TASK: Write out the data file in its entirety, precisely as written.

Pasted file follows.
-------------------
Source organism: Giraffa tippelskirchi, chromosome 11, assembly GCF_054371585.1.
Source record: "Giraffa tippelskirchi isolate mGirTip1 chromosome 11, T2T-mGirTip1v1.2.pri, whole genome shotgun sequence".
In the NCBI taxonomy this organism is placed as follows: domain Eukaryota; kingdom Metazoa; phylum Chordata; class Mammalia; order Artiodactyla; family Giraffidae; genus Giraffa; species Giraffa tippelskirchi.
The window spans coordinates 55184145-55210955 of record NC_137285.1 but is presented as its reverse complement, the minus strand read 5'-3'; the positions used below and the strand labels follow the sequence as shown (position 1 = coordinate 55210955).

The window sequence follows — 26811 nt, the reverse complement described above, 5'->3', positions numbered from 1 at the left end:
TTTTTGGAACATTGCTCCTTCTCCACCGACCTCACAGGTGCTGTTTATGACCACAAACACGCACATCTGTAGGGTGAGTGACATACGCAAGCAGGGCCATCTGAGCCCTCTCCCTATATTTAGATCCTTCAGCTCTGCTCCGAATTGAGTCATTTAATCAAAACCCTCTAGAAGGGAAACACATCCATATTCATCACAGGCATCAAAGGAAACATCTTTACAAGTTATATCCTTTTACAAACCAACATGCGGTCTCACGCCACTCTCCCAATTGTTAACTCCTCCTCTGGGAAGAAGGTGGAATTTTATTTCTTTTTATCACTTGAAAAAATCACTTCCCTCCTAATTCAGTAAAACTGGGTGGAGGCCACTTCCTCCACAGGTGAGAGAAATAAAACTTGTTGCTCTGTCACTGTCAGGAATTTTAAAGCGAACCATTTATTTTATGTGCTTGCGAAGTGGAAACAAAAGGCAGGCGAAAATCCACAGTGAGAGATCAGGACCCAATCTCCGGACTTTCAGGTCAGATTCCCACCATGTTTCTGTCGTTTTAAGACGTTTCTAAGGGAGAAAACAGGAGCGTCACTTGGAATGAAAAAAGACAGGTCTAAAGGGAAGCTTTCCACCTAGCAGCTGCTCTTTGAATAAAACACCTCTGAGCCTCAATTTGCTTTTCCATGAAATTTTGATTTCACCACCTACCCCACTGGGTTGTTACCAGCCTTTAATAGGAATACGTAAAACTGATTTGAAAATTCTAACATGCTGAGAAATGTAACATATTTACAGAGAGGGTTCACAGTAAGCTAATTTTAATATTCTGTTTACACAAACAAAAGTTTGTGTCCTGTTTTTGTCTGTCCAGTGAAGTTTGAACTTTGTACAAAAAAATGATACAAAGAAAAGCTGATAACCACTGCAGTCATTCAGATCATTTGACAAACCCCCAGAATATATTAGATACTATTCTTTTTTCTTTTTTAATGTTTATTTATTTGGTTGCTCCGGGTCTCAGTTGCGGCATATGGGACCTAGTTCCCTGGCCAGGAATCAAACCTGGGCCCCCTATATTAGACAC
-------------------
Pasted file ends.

Source organism: Giraffa tippelskirchi, chromosome 11, assembly GCF_054371585.1.
Source record: "Giraffa tippelskirchi isolate mGirTip1 chromosome 11, T2T-mGirTip1v1.2.pri, whole genome shotgun sequence".
In the NCBI taxonomy this organism is placed as follows: domain Eukaryota; kingdom Metazoa; phylum Chordata; class Mammalia; order Artiodactyla; family Giraffidae; genus Giraffa; species Giraffa tippelskirchi.
The window spans coordinates 55184145-55210955 of record NC_137285.1 but is presented as its reverse complement, the minus strand read 5'-3'; the positions used below and the strand labels follow the sequence as shown (position 1 = coordinate 55210955).

The window sequence follows — 26811 nt, the reverse complement described above, 5'->3', positions numbered from 1 at the left end:
TTTTTGGAACATTGCTCCTTCTCCACCGACCTCACAGGTGCTGTTTATGACCACAAACACGCACATCTGTAGGGTGAGTGACATACGCAAGCAGGGCCATCTGAGCCCTCTCCCTATATTTAGATCCTTCAGCTCTGCTCCGAATTGAGTCATTTAATCAAAACCCTCTAGAAGGGAAACACATCCATATTCATCACAGGCATCAAAGGAAACATCTTTACAAGTTATATCCTTTTACAAACCAACATGCGGTCTCACGCCACTCTCCCAATTGTTAACTCCTCCTCTGGGAAGAAGGTGGAATTTTATTTCTTTTTATCACTTGAAAAAATCACTTCCCTCCTAATTCAGTAAAACTGGGTGGAGGCCACTTCCTCCACAGGTGAGAGAAATAAAACTTGTTGCTCTGTCACTGTCAGGAATTTTAAAGCGAACCATTTATTTTATGTGCTTGCGAAGTGGAAACAAAAGGCAGGCGAAAATCCACAGTGAGAGATCAGGACCCAATCTCCGGACTTTCAGGTCAGATTCCCACCATGTTTCTGTCGTTTTAAGACGTTTCTAAGGGAGAAAACAGGAGCGTCACTTGGAATGAAAAAAGACAGGTCTAAAGGGAAGCTTTCCACCTAGCAGCTGCTCTTTGAATAAAACACCTCTGAGCCTCAATTTGCTTTTCCATGAAATTTTGATTTCACCACCTACCCCACTGGGTTGTTACCAGCCTTTAATAGGAATACGTAAAACTGATTTGAAAATTCTAACATGCTGAGAAATGTAACATATTTACAGAGAGGGTTCACAGTAAGCTAATTTTAATATTCTGTTTACACAAACAAAAGTTTGTGTCCTGTTTTTGTCTGTCCAGTGAAGTTTGAACTTTGTACAAAAAAATGATACAAAGAAAAGCTGATAACCACTGCAGTCATTCAGATCATTTGACAAACCCCCAGAATATATTAGATACTATTCTTTTTTCTTTTTTAATGTTTATTTATTTGGTTGCTCCGGGTCTCAGTTGCGGCATATGGGACCTAGTTCCCTGGCCAGGAATCAAACCTGGGCCCCCTATATTAGACAC